In addition to the US, UK and France, substantial suppliers include Russia, Germany, China, Spain, Italy and the Netherlands.
Israel and Ukraine have also provided arms supplies, though not during periods of full-blown war, according to a report by Sam Perlo-Freeman published by the World Peace Foundation covering 2009-2018.
That study analyzing arms exports around the globe finds that weapons transfers increase the likelihood of armed conflict and make conflicts longer and more deadly.
This contradicts a claim made privately to shareholders by the head of BAE Systems, the UK’s largest weapons maker, that advanced weapons nip war in the bud.
“Civilians are killed in war,” Roger Carr from BAE Systems said in 2019. “The solution is to stop wars at the earliest opportunity. And our belief is that if you supply first-class equipment, you are the encouragement, particularly when used in defense, for people to stop fighting.”That has certainly not been the case in Yemen. Not only have these arms transfers fueled conflict, but they also violate the laws of many of the states exporting them.
The US, UK and France have arms export rules to prevent the transfer of arms “that might worsen conflict or be used for human rights or [international humanitarian law] violations,” as observed in the World Peace Foundation report.
Those rules have failed to prevent those states from exporting arms to parties that created the world’s worst humanitarian crisis.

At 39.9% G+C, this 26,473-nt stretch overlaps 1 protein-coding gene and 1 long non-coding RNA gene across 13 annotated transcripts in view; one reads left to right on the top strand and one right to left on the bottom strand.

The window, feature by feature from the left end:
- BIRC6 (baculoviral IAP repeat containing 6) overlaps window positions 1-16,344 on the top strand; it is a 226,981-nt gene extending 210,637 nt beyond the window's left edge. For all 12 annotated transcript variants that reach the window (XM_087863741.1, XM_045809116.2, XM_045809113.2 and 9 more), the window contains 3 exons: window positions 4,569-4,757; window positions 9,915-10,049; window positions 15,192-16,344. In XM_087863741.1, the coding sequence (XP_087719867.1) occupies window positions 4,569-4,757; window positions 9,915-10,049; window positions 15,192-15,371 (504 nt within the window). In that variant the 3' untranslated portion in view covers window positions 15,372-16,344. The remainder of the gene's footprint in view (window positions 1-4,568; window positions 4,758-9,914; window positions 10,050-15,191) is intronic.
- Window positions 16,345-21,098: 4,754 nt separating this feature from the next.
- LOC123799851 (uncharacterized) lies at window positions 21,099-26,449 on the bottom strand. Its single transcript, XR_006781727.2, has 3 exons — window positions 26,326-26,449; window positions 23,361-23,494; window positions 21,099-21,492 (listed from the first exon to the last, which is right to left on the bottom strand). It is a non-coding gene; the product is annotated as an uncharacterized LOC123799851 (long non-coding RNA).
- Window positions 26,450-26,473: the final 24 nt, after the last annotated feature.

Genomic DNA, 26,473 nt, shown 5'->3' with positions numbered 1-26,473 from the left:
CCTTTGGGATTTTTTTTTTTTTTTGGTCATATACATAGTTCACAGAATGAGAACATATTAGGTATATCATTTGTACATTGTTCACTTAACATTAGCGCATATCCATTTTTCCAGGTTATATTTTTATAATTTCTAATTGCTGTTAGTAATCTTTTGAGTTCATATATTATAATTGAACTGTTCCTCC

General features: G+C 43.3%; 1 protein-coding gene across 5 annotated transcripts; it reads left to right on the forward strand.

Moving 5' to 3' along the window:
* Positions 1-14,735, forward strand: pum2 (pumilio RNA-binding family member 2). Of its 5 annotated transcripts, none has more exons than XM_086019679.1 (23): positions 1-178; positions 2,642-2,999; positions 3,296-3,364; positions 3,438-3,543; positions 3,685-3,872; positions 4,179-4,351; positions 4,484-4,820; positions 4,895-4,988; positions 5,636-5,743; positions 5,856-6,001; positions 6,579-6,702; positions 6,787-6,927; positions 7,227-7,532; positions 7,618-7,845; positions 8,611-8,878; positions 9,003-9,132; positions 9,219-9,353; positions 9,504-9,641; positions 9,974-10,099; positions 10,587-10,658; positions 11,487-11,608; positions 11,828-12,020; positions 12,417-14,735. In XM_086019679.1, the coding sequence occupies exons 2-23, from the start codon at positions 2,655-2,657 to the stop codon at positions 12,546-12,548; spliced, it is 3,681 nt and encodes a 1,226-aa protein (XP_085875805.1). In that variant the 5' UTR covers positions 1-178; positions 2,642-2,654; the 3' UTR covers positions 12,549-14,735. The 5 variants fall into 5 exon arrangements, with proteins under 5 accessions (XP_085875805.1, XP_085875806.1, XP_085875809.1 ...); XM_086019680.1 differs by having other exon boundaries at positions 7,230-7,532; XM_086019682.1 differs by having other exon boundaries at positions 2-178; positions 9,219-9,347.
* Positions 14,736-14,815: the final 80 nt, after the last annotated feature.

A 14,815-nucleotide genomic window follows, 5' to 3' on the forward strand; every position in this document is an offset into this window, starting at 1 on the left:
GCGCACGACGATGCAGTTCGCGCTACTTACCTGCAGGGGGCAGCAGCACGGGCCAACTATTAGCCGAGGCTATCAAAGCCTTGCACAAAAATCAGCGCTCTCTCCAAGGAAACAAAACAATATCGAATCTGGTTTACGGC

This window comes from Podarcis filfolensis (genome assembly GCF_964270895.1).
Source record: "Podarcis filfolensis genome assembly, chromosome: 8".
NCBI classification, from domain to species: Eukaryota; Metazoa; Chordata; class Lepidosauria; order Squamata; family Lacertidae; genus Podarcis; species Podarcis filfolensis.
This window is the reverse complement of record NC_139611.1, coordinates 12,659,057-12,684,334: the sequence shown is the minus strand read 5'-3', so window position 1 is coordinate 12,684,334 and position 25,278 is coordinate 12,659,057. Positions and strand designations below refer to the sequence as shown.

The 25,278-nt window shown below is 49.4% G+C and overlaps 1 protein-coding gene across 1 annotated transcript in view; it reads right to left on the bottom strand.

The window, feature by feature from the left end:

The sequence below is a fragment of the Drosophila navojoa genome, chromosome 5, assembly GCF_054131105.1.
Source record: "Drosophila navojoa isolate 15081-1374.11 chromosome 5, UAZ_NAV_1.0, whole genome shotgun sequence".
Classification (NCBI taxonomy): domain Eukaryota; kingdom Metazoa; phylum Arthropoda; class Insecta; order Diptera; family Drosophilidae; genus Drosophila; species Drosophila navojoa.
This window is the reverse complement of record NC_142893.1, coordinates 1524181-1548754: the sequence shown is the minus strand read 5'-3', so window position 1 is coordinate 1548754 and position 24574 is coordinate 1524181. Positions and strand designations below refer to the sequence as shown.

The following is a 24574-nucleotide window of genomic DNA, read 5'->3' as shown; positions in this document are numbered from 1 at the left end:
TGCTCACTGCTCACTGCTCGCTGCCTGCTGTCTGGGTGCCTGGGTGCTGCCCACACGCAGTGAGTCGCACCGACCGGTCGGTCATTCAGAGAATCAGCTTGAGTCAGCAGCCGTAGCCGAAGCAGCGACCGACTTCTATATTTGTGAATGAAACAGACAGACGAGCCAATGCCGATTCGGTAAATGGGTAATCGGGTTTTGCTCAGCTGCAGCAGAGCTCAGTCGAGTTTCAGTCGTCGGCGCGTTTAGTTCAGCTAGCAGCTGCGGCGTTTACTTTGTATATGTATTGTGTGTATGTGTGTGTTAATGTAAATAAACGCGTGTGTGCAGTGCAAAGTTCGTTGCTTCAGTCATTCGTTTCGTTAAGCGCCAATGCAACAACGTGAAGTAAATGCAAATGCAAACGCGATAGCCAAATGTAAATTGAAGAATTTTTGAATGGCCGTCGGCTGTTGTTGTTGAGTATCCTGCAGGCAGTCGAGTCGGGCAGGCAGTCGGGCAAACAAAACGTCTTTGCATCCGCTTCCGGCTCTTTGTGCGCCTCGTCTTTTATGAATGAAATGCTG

As the World Peace Foundation report states, “there is frequently a gap between many states’ willingness to commit to strong arms export controls and their willingness to restrict their arms exports in practice.”
Instead, “states’ defense, foreign policy and military-industrial interests take center stage.”
That deference to national interests at the expense of justice is evident in the failure to censure or sanction Mohammed Bin Salman, the Saudi crown prince and minister of defense who bears principal responsibility for his country’s actions in Yemen.
The White House’s national security adviser recently courted Bin Salman to advance Saudi normalization with Israel despite Biden’s campaign pledge to make a “pariah” out of the crown prince over his role in the killing of journalist Jamal Khashoggi at the Saudi consulate in Istanbul in 2018.
In contrast, the UN Security Council has imposed sanctions on Houthi militias and forces loyal to the assassinated Yemeni president Ali Abdullah Saleh.
With the support of the US, the UK has led the effort to impose sanctions on the Houthis while both states have lavished arms on Saudi Arabia, thereby prolonging the war in Yemen.
The sanctions on the Houthis are an extension of the economic war against Iran, though the extent of Iranian support in Yemen is greatly exaggerated and, like the authors of the Brookings Institute article state, “[Houthi] attempts to control Yemen will continue even if Iran withdraws what assistance they do provide.”
The US and UK denounce Houthi and Hamas rockets from besieged territory while providing Saudi Arabia and Israel with the arms to carry out far deadlier raids and thwarting meaningful efforts towards accountability.